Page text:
Helping students follow their creative passions

"Music is the essence of my soul," says Maya Owen. That's why she and her mother, Seka, want to support students studying music, art and design

Sarah Pratt - 19 December 2018

Photo credit: f8photography

A passion for the arts connects Seka Owen, '77 BFA, and her daughter, Maya Owen, '84 BSc(ChemEng). Art also helps them connect to themselves. "Music is the essence of my soul," says Maya, a classically trained pianist.

For Seka, an acclaimed painter, her connection with the arts came later in life. She loved art as a child, but her parents wouldn't allow her to study it in university so she studied microbiology in her native Zagreb, Croatia. Shortly after moving to Canada in 1955, though, she felt something was missing. That something was art.

So, at age 40, she set out to earn a bachelor of fine arts degree from the University of Alberta. When people asked her why she wanted another degree, Seka would reply, "Life begins at 40, and I have to fulfill my passion."

Seka's daughter faced a similar choice. As Maya was deciding on a major in university, she saw two paths in front of her: music and engineering. She had been playing the piano since the age of five, so she decided to tackle engineering as a new challenge, knowing she would always have her music.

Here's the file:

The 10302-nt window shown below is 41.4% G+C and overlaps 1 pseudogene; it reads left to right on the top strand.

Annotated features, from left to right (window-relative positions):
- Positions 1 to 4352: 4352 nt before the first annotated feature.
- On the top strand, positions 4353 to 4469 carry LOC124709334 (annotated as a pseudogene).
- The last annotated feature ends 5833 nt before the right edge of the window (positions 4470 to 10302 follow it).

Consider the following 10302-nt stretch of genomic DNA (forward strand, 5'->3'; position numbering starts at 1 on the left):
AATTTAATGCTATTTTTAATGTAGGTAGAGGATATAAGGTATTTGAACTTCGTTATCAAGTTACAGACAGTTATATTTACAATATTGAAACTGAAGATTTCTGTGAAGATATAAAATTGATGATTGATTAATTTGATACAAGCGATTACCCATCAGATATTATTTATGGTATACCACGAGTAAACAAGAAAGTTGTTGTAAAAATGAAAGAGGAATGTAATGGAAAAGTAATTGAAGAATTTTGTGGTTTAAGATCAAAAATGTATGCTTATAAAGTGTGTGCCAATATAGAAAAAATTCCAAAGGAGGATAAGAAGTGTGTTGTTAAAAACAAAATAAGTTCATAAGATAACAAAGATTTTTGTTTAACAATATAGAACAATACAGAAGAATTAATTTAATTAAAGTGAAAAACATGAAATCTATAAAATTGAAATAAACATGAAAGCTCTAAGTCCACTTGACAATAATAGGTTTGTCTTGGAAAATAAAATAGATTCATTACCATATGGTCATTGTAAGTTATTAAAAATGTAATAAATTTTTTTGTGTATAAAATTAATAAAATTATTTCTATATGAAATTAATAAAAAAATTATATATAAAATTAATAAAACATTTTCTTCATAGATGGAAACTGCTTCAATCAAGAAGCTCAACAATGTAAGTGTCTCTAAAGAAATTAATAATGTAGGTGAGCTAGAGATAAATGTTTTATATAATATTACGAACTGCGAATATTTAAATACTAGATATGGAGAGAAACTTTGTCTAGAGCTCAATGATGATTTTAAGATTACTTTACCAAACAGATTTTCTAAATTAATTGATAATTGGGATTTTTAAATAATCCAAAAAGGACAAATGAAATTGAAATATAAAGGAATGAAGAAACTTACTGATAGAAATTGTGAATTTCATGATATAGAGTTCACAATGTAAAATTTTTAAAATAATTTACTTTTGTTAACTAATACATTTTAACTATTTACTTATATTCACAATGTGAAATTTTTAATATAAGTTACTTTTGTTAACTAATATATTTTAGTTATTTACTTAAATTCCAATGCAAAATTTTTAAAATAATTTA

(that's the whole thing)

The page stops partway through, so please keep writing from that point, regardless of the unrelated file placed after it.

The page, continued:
Photo credit: Byron Robb

It turns out that her musical background helped her develop a successful engineering career.

"As a musician you are trying to connect with your audience, so I learned how to connect and collaborate with people," says Maya, who also credits music with helping her learn and develop discipline, focus, determination, patience and memory.

"It's so important to have a passion and a creative outlet," says Maya. "I want to give students the opportunity to pursue their dreams and not be limited. It's unfortunate when people say they can't afford to go to university. The university gave my mom and me such educational opportunities, and we want to pay it forward."

As a way to show their gratitude and encourage students to fulfill their passions and creativity, Maya and Seka have left gifts to the University of Alberta in their wills. The charitable bequests have been planned for a long time, Seka says, and will be given to the Department of Art & Design and the Department of Music for student support, scholarships and bursaries.

"Art is such an important part of culture," says Seka. "We want to set an example for younger generations and give them an opportunity to make a difference in society.

"Living is a process of learning, and no matter what happens in life, no one can take away what's in your head or your heart."